Two of my favorite things in the whole world are beer and camping.

Imagine my ecstasy when I found a product that claimed to bring them together in holy union. Some things are too good to be true.

Multi-day hiking trips are great for a lot of things, like communing with nature, spending quality time with your friends, and peeing outside. I would argue that all of these things are improved with the addition of a cold beer in your hand.

Pat’s Backcountry Beverages produces “the world’s first” microbrew concentrates. I learned about the company through social media osmosis: a friend of a friend shared the product on a friend’s wall, I think. When I attended the Wine and Spirits Wholesalers of America Convention in Orlando, Florida (for work?), I stumbled across the Pat’s Backcountry booth. They were kind enough to load me up with samples.

Pat’s Backcountry sells a whole suite of products to facilitate you getting a swig of beer after a long day on the trails. The Carbonator Bottle Starter Kit (retailing at $49.95) is the most comprehensive way to get you set up. It includes a 20 oz Carbonator Bottle, Activator Packets to get the carbonation going, and concentrated mixers like ginger ale, cola, lemon lime, etc.

At first blush, the idea behind Pat’s Backcountry Beverages is genius. You don’t want to carry in beer on a hiking trip. It’s heavy, and it gets warm and flat by the time that you’d actually want to take a swig. But you’d also secretly love to be that person that pulls out a cold one at the end of the trail. Pat’s Backcountry facilitates this fantasy by saying, hey, listen, don’t sweat it. Here’s a tube of goo that will MAKE beer. Just add water. Oh, and this activator packet. And don’t forget the carbonator. Oh! And maybe a mixer?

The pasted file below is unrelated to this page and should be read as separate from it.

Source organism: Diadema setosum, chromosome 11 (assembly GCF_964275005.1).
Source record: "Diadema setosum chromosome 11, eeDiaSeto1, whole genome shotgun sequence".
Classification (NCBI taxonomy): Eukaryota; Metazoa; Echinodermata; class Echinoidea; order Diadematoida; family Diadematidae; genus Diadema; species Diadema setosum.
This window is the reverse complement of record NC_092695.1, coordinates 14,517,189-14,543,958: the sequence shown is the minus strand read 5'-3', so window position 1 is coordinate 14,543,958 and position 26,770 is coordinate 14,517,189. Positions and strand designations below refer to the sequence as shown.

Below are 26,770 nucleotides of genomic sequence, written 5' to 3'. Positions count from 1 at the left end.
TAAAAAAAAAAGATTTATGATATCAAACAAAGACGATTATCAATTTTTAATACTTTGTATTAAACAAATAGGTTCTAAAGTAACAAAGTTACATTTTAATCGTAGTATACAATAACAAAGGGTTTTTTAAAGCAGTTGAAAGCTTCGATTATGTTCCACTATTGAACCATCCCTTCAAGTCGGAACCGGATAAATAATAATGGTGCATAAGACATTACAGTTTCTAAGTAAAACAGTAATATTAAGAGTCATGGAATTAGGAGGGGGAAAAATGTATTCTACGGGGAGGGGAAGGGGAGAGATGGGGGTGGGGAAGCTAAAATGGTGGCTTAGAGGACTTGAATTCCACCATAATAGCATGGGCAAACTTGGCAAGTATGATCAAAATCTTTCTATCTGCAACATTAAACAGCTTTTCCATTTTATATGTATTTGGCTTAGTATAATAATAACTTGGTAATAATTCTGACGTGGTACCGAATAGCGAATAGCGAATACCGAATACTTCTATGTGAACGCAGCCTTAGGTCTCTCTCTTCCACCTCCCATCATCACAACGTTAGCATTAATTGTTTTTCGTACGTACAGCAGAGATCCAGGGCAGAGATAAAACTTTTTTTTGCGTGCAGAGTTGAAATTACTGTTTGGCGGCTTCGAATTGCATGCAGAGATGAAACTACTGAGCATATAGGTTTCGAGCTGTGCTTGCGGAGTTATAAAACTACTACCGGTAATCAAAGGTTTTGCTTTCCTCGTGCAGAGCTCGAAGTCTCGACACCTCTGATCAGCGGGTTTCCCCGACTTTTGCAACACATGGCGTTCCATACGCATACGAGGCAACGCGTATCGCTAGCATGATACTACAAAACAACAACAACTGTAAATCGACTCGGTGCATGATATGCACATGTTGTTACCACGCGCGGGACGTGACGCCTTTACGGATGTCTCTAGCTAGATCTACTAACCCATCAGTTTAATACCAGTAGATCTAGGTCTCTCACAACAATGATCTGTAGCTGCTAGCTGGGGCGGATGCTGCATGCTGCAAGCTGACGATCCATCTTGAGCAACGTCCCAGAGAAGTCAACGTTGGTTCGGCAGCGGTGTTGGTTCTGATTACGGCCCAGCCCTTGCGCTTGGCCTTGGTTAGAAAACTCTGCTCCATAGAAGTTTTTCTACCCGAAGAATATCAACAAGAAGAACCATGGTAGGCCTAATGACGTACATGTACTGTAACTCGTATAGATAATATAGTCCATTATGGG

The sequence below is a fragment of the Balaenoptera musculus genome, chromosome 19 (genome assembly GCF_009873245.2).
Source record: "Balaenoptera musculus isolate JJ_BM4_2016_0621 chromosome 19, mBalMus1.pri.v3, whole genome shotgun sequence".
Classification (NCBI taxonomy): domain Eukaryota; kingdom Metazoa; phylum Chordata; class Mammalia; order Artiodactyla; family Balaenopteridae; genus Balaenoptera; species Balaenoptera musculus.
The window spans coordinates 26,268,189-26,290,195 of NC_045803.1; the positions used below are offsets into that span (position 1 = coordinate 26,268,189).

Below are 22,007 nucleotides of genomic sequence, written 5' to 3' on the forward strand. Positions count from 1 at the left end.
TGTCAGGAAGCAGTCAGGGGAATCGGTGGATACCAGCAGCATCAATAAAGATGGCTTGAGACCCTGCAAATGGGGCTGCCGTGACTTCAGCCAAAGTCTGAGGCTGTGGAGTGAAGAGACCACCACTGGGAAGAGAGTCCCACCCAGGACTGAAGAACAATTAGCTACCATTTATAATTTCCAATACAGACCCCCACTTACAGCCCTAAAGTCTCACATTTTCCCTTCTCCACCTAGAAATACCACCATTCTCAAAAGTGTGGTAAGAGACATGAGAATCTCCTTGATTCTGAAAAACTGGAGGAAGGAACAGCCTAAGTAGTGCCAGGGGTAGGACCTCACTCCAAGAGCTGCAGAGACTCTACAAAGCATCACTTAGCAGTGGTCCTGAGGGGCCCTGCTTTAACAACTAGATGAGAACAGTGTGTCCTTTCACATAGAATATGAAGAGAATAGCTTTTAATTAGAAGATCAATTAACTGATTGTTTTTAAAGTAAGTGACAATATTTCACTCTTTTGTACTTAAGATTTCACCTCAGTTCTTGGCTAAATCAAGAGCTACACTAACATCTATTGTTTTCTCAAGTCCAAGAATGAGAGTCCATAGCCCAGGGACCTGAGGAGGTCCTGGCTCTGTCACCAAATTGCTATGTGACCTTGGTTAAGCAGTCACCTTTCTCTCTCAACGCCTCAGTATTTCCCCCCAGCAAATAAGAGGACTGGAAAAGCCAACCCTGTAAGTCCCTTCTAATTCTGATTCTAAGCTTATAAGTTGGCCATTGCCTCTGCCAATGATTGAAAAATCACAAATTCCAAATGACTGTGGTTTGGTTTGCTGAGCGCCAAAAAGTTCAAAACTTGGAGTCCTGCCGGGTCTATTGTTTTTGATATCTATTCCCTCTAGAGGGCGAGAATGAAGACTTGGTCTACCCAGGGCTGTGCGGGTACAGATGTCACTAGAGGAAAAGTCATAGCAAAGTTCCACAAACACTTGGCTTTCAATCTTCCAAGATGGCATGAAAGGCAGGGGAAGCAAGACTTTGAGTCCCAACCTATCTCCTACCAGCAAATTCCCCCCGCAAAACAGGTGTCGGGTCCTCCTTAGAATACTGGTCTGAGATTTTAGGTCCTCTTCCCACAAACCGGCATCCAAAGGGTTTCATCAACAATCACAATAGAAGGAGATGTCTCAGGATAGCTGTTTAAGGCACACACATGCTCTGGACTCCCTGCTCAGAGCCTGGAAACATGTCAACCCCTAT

Therein lies the issue. Pat’s Backcountry solves one problem by creating four more.

[bctt tweet=”Pat’s Backcountry solves one problem by creating four more.”]

I don’t have $49.95 to spare for 6 activator packets, 5 soda concentrates, and a carbonator bottle. All I had were beer concentrates that I picked up at the conference, and by God, I was going to make it work.

I tried the concentrates on two different occasions with different mixers: first, I mixed the Pale Rail concentrate with lukewarm water in a Nalgene after a long day of biking at Land Between The Lakes National Recreation Area.

In summary

Denial: This isn’t horrible, I guess? It only tastes a little like apple juice. Warm, sickly sweet apple juice.

Anger: Okay, this is horrible. Why did I put this in my mouth?

Bargaining: What was I expecting, anyway? It’s better than water.

Depression: It’s not better than water. Water is better.

Acceptance: I should have packed in wine.

I figured I should try the concentrate under more ideal circumstances, but I still wasn’t prepared to spend about $50 for the activator packets and the carbonator bottle. In my backyard, I mixed the Black Hops concentrate with cold club soda with considerably better results. I wouldn’t say it was either delicious or refreshing, but I didn’t go through the stages of grief and loss, either. It was okay.

I think the key was to not think of it as “beer” and more as a delightful bubbly near-beer. It’s all about managing expectations.

Let me emphasize that I’m not drinking the beer as intended by Pat (sorry, Pat)–I’m drinking a low-cost substitute. But here’s my question: who could drink it like Pat intends? If you were on a multi-day hike, you’d have to pack in the carbonator and then somehow chill your water–by tying your Nalgene up with a rope and letting it dangle in a cold stream, I suppose?

Everything could be different with the $50 packet. Who knows.

Tasting, modeling, and editing with Sarah Connette.